A tribute piece--done for Women's History Month--to Eileen Collins, the first female pilot AND commander of the space shuttle.
Flowers & Shuttles came out of a few random things colliding in my mind. I was thinking about flowers and since I love the space shuttle, it somehow got peanut butter in my chocolate. I started to see some 'rocket-like' shapes in the flowers and though I'd put that into an illustration. We have the daisy, marigold, gladiolus, lily of the valley, rose, sweet pea, and aster.
The 80's were a time of exploration and advances abound. With the advent of the space shuttle, we could now transport not only people and small cargo to low earth orbit, we could take full satellites! The shuttle was instrumental in the building of space stations. Down here on the terra firma, we were all falling madly in love with home video game consoles. These two things combined in my heart to create this throwback to the 80's innovation. Prints and shirts available here.
It's a panorama I will remember forever; the bold white shuttle appointed in sun-lit black holds tight to a silo tank of rusted orange. Two missile-shaped boosters stand at the ready like military guards. The countdown begins and soon a flurry of sparks swirl under the engine bells. 4… 3… 2… 1… liftoff! Steam and smoke curl from below the massive machine like a rolling sea of whitecaps. The shuttle is airborne, stretching toward the heavens and chiseling history with each second.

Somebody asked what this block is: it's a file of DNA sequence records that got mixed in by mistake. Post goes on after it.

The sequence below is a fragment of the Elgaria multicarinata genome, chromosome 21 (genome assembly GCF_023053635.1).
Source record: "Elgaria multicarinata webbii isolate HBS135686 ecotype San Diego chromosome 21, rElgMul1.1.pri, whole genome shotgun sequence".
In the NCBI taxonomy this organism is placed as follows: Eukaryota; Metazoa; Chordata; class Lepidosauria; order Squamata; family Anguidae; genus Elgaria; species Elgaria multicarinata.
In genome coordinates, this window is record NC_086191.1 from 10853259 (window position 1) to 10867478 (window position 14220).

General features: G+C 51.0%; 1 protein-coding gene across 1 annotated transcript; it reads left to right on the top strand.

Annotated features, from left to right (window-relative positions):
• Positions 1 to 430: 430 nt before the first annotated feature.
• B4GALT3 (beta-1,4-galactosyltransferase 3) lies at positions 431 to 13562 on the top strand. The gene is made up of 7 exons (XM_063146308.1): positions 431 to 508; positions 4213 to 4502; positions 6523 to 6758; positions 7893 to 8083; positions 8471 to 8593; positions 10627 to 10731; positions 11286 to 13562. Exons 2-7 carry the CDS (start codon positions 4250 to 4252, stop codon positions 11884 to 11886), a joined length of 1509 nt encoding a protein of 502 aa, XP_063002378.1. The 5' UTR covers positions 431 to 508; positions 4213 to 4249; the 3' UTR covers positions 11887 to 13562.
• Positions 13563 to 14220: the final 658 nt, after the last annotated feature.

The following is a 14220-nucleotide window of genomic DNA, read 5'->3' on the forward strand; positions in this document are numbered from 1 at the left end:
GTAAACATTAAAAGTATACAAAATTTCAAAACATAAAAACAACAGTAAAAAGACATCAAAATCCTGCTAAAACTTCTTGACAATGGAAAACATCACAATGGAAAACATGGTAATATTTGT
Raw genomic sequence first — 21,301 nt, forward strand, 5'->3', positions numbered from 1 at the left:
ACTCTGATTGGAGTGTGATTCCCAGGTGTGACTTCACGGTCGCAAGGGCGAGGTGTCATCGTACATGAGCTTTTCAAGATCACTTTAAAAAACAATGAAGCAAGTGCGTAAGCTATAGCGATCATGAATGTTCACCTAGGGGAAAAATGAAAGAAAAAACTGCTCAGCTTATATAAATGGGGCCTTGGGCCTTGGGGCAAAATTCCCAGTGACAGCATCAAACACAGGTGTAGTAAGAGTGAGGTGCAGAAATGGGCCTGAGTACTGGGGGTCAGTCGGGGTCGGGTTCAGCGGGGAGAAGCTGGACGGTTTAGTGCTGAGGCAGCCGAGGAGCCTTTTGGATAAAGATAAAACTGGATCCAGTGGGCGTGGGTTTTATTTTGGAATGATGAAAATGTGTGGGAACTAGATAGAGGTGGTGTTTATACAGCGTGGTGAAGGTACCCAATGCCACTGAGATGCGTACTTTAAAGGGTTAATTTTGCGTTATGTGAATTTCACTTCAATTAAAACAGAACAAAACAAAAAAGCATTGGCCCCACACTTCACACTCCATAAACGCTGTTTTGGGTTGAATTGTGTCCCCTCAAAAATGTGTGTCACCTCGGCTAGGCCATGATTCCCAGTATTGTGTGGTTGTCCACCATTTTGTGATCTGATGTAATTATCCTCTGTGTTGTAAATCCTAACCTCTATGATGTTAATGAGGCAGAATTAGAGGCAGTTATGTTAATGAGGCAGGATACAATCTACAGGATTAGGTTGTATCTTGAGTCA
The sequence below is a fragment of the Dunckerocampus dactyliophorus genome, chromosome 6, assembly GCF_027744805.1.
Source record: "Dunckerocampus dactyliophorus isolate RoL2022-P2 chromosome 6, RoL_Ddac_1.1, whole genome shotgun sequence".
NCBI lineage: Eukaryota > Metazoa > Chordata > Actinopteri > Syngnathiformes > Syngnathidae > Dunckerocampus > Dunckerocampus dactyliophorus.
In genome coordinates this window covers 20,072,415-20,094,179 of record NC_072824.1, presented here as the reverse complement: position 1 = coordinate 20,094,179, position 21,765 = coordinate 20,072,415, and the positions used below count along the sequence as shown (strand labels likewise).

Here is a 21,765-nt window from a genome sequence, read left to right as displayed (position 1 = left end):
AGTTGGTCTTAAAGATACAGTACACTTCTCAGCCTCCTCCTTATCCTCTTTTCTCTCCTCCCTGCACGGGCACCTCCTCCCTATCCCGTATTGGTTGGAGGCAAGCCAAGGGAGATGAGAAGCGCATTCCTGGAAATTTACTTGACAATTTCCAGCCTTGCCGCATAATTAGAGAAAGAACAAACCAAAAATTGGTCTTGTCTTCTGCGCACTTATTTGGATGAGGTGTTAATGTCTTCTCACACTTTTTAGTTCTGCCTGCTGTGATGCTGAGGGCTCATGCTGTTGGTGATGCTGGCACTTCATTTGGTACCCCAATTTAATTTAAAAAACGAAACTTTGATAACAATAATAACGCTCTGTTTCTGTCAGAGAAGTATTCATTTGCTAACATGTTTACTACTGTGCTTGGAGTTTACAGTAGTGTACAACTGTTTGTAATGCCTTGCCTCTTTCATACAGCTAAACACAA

The above paragraph is from a blog post I wrote about the last flight of the STS. I grew up with the shuttle program and I feel a kinship with the brilliant, complex machine and the people who made each flight possible. This poster was done with gratitude for 30 amazing years and hopes for flights to come. I decided to feature the shuttle in full 'stack' with the rocket boosters and external fuel tank racing into a sun-bleached sky. The program, so broad in reach, was very complicated, but the desires were so basic. For this reason, I stuck to simplicity with graphic lines and understated text. Though space was this craft's destination, the moment of liftoff was like the break of a new day, the first step of a promising journey. That sense of tense potential is why I chose to depict the shuttle still within the grips of earth's atmosphere.

The versions below feature quotes picked by myself and a fellow NASA lover. I chose the Eliot quote because I feel it paints a perfect picture of how the shuttle program has, in allowing us to explore, taught us so very much about ourselves. A friend chose the quote by Beaton and I believe it conveys the unconventional thinking that must be present when undertaking something as risky and exceptional as space flight.
The quote in this poster has a very strong effect on me both as a lover of space and as an artist. Sometimes things seem so vast and insurmountable that we fear them. That fear keeps us from exploration and fulfillment. But if we can focus on our goals and fuel our fight with passion, we can achieve amazing things. There was nothing quite as appropriate for this sentiment as the Saturn V. This rocket helped man reach the moon and that is truly a breathtaking feat.
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